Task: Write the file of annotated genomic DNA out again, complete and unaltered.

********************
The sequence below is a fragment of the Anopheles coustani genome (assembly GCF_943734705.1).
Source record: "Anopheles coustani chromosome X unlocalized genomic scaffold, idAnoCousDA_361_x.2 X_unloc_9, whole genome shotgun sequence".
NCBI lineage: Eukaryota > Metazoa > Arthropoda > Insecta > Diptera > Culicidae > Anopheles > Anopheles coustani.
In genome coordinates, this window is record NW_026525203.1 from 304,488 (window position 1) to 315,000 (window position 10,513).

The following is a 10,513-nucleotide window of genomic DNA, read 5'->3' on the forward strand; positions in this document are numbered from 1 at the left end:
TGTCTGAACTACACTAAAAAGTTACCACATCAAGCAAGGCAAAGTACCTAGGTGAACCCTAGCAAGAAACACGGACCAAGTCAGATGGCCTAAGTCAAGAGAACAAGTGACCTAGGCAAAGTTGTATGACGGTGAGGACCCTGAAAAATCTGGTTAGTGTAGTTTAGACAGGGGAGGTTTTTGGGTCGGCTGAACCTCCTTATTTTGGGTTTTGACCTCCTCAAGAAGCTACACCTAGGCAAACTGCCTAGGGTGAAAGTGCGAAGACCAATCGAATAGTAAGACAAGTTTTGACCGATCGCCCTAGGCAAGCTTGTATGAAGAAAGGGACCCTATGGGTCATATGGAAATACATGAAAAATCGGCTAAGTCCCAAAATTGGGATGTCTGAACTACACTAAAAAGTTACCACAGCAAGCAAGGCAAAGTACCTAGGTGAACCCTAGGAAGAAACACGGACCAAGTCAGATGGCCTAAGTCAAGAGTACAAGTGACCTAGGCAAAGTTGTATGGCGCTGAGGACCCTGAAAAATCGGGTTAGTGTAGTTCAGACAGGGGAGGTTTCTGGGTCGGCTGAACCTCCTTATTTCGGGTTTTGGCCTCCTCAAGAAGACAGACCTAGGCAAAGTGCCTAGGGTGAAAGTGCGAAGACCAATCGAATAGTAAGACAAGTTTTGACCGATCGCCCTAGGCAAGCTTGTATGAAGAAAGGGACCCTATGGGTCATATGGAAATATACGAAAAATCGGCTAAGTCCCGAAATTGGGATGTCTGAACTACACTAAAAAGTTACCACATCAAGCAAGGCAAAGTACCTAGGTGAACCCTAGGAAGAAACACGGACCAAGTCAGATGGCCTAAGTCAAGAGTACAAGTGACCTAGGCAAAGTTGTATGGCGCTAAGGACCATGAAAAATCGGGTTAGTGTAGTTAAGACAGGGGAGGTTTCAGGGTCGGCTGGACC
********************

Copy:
The sequence below is a fragment of the Anopheles coustani genome (assembly GCF_943734705.1).
Source record: "Anopheles coustani chromosome X unlocalized genomic scaffold, idAnoCousDA_361_x.2 X_unloc_9, whole genome shotgun sequence".
NCBI lineage: Eukaryota > Metazoa > Arthropoda > Insecta > Diptera > Culicidae > Anopheles > Anopheles coustani.
In genome coordinates, this window is record NW_026525203.1 from 304,488 (window position 1) to 315,000 (window position 10,513).

The following is a 10,513-nucleotide window of genomic DNA, read 5'->3' on the forward strand; positions in this document are numbered from 1 at the left end:
TGTCTGAACTACACTAAAAAGTTACCACATCAAGCAAGGCAAAGTACCTAGGTGAACCCTAGCAAGAAACACGGACCAAGTCAGATGGCCTAAGTCAAGAGAACAAGTGACCTAGGCAAAGTTGTATGACGGTGAGGACCCTGAAAAATCTGGTTAGTGTAGTTTAGACAGGGGAGGTTTTTGGGTCGGCTGAACCTCCTTATTTTGGGTTTTGACCTCCTCAAGAAGCTACACCTAGGCAAACTGCCTAGGGTGAAAGTGCGAAGACCAATCGAATAGTAAGACAAGTTTTGACCGATCGCCCTAGGCAAGCTTGTATGAAGAAAGGGACCCTATGGGTCATATGGAAATACATGAAAAATCGGCTAAGTCCCAAAATTGGGATGTCTGAACTACACTAAAAAGTTACCACAGCAAGCAAGGCAAAGTACCTAGGTGAACCCTAGGAAGAAACACGGACCAAGTCAGATGGCCTAAGTCAAGAGTACAAGTGACCTAGGCAAAGTTGTATGGCGCTGAGGACCCTGAAAAATCGGGTTAGTGTAGTTCAGACAGGGGAGGTTTCTGGGTCGGCTGAACCTCCTTATTTCGGGTTTTGGCCTCCTCAAGAAGACAGACCTAGGCAAAGTGCCTAGGGTGAAAGTGCGAAGACCAATCGAATAGTAAGACAAGTTTTGACCGATCGCCCTAGGCAAGCTTGTATGAAGAAAGGGACCCTATGGGTCATATGGAAATATACGAAAAATCGGCTAAGTCCCGAAATTGGGATGTCTGAACTACACTAAAAAGTTACCACATCAAGCAAGGCAAAGTACCTAGGTGAACCCTAGGAAGAAACACGGACCAAGTCAGATGGCCTAAGTCAAGAGTACAAGTGACCTAGGCAAAGTTGTATGGCGCTAAGGACCATGAAAAATCGGGTTAGTGTAGTTAAGACAGGGGAGGTTTCAGGGTCGGCTGGACC